BEIRUT - A UN peacekeeping force in Lebanon Thursday said a tunnel discovered earlier this year by Israel had crossed the Lebanese-Israeli border, in the third such breach of a ceasefire resolution.
Israel in January accused Lebanese Shiite movement Hezbollah of having dug what it described as the deepest, "longest and most detailed" tunnel it had discovered.
The Israeli army said the tunnel from the Lebanese town of Ramyeh -- just 800 metres (yards) from the border -- reached a few dozen metres into Israel, and descended to 55 metres underground.
UNIFIL on Thursday said the tunnel was the third to have crossed the "blue line", a demarcation line drawn by the UN to mark Israel's withdrawal from southern Lebanon in 2000.
"UNIFIL's independent assessment confirms that this tunnel crosses the blue line in violation of resolution 1701", which ended the 2006 war between Israel and Hezbollah, it said.
"UNIFIL has informed the Lebanese authorities about the violation and has requested urgent follow-up actions," the UN force said in a statement.
Lebanon and Israel are still technically at war. Israel is currently building a wall along the 130 kilometre (80 mile) frontier to block Hezbollah attempts to infiltrate.
Since early December, Israel has said it discovered six tunnels, destroying them either with explosives or by filling them with a cement-like material.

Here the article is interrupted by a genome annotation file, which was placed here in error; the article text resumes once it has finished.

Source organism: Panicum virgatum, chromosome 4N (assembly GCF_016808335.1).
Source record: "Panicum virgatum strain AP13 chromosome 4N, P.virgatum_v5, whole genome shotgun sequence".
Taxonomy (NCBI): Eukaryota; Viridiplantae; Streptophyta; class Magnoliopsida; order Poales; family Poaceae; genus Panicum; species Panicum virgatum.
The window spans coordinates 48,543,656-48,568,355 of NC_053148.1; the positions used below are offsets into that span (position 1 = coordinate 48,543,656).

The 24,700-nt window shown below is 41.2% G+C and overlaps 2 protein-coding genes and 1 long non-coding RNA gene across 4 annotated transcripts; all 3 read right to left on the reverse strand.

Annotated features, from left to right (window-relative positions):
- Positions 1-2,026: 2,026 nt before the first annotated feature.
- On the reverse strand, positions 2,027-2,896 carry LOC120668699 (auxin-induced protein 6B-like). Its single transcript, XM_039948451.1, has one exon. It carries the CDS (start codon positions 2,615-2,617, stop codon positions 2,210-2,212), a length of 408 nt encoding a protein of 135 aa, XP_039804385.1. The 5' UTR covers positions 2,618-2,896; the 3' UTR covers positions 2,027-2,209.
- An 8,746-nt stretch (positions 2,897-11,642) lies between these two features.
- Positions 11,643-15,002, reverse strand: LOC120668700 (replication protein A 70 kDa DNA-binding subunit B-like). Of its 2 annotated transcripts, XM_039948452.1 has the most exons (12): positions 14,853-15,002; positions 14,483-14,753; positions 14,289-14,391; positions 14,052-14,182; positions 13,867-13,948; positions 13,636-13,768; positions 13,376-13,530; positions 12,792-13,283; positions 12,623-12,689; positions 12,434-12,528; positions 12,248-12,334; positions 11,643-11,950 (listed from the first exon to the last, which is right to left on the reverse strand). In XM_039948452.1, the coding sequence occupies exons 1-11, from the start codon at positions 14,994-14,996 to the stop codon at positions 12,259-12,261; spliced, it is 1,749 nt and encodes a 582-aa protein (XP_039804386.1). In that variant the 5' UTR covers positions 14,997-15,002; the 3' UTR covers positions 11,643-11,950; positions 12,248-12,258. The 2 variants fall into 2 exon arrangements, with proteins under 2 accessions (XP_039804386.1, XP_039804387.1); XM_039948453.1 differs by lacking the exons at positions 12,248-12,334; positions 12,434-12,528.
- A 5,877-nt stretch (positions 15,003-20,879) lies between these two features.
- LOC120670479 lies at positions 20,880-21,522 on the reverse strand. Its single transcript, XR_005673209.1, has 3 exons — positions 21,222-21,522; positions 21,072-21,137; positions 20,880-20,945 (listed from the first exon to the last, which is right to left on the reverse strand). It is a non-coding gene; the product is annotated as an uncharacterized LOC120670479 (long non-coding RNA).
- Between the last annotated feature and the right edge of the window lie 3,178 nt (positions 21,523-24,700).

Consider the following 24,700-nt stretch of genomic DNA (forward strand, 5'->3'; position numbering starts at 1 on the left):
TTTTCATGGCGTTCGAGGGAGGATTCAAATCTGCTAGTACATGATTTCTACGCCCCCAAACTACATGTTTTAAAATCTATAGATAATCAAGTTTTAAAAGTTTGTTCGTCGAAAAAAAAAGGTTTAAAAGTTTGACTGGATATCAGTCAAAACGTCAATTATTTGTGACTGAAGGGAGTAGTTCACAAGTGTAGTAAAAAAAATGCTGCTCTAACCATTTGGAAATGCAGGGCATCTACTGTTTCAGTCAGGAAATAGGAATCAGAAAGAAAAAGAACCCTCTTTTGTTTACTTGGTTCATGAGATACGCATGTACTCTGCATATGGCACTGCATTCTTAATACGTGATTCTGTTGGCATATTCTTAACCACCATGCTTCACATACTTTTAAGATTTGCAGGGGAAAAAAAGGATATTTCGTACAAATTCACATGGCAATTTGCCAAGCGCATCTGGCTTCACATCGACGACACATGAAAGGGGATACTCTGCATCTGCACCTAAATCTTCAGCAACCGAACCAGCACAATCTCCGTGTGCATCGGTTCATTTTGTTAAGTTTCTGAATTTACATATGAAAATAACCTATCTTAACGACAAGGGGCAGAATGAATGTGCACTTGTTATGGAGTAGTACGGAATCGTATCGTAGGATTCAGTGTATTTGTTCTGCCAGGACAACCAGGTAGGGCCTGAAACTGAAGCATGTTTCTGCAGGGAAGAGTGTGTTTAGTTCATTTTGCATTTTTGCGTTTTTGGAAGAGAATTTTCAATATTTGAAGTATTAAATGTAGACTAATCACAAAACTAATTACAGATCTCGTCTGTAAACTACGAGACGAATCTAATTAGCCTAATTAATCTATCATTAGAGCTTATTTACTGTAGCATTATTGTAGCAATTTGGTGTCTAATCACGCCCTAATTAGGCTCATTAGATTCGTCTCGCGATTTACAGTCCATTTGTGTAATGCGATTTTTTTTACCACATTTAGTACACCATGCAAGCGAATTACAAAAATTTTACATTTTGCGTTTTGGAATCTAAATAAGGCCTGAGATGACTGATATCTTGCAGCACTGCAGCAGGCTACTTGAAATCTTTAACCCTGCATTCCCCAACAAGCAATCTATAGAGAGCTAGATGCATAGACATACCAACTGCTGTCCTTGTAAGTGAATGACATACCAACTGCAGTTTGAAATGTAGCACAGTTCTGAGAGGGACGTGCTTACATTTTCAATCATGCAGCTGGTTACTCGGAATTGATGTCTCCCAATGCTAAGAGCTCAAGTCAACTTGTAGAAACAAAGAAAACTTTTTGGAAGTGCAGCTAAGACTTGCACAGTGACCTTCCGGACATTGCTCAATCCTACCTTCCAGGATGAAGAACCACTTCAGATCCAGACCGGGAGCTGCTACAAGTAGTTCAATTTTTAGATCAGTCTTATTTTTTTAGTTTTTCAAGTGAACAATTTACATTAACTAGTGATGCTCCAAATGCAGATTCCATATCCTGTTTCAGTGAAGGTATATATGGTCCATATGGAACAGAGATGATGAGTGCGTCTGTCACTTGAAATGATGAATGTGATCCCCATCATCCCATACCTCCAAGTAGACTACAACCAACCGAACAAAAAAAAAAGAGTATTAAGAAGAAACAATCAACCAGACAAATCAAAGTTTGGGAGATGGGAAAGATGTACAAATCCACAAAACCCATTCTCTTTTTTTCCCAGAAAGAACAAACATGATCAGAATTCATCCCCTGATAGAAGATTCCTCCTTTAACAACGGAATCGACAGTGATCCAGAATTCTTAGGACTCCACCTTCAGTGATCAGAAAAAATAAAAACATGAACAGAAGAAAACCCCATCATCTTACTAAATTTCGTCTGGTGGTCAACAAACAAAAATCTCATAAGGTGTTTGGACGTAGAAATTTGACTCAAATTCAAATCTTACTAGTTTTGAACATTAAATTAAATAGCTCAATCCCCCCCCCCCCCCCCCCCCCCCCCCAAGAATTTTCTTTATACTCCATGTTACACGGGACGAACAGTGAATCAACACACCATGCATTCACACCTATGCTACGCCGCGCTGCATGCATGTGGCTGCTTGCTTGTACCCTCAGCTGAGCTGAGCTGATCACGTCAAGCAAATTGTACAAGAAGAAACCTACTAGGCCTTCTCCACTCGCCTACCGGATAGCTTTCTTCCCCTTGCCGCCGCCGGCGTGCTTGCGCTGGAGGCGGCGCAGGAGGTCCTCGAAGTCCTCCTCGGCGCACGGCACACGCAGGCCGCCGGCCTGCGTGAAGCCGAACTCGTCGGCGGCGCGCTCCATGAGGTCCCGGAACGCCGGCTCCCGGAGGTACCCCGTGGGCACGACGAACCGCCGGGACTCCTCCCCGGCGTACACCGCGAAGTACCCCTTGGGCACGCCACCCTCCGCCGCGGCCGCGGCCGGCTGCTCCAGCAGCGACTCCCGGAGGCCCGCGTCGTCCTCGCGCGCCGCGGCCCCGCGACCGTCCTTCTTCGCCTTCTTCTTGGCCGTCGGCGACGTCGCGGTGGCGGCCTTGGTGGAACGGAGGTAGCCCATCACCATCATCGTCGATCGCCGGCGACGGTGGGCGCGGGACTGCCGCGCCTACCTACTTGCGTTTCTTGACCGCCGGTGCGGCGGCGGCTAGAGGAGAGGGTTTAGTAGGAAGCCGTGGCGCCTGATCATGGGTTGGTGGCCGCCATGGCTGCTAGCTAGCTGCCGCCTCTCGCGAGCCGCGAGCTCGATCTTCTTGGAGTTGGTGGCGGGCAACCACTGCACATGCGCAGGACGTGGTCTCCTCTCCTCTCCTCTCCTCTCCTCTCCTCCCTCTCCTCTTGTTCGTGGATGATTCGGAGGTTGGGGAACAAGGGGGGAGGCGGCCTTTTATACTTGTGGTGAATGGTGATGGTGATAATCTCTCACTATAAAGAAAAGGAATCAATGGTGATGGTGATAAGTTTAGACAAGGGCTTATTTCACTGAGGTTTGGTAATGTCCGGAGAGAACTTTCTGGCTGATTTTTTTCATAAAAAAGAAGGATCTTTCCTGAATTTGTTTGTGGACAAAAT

Five have been confirmed to exist by UNIFIL.
"Of these, three tunnels have been found to be crossing the blue line," the peacekeeping force said.
Israel alleges Hezbollah had planned to use the tunnels to kidnap or kill its civilians or soldiers, and to seize Israeli territory in the event of any hostilities.
On January 26, Hezbollah leader Hassan Nasrallah said it had taken Israel "years" to discover some of the tunnels, but did not specify who had constructed them.
Hezbollah is the only side not to have disarmed after Lebanon's 1975-1990 civil war.
In recent years, Israel has repeatedly carried out air strikes against what it says are Hezbollah weapons convoys in war-torn Syria next door, where the group is backing regime forces.
The United States has designated Hezbollah a "terrorist" group since 1997, while the European Union blacklisted its military arm in 2013.
But it also functions as a political party, with posts in the current cabinet.
The United States on Monday offered a $10 million reward for information that would disrupt the group's finances.